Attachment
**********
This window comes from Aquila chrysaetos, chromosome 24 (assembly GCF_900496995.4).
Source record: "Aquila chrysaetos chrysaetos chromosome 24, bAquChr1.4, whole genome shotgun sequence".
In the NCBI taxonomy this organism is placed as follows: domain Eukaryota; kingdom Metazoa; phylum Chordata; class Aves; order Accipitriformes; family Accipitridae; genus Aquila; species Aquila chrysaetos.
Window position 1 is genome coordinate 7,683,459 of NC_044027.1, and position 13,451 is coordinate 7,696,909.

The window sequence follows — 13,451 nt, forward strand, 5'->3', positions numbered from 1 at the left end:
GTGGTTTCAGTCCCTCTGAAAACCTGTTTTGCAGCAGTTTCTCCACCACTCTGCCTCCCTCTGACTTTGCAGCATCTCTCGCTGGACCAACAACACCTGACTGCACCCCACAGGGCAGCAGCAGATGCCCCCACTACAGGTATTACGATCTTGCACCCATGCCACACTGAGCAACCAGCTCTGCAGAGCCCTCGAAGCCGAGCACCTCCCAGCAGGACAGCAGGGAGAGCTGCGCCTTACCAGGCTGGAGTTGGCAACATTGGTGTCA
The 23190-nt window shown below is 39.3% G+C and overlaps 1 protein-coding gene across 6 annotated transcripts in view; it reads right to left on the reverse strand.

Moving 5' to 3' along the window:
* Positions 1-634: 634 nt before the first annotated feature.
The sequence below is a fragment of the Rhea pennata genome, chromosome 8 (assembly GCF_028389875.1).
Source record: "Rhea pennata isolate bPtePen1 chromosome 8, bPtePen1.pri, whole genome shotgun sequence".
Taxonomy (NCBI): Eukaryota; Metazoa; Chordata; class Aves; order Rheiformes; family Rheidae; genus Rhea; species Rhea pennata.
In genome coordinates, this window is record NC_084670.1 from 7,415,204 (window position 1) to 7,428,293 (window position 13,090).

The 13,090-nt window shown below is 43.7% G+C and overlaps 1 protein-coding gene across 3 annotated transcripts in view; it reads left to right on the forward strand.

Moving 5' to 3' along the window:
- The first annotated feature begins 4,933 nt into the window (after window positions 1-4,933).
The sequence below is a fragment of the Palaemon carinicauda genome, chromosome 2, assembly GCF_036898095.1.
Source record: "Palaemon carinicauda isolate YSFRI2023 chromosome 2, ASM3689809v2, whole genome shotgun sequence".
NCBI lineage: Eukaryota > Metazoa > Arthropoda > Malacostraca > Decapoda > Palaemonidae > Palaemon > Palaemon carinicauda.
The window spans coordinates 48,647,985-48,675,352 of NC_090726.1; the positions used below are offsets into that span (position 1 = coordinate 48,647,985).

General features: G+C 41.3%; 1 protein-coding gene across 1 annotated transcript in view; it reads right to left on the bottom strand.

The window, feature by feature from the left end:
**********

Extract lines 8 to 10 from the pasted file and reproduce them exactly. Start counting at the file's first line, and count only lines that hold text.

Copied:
Moving 5' to 3' along the window:
* Positions 1-634: 634 nt before the first annotated feature.
The sequence below is a fragment of the Rhea pennata genome, chromosome 8 (assembly GCF_028389875.1).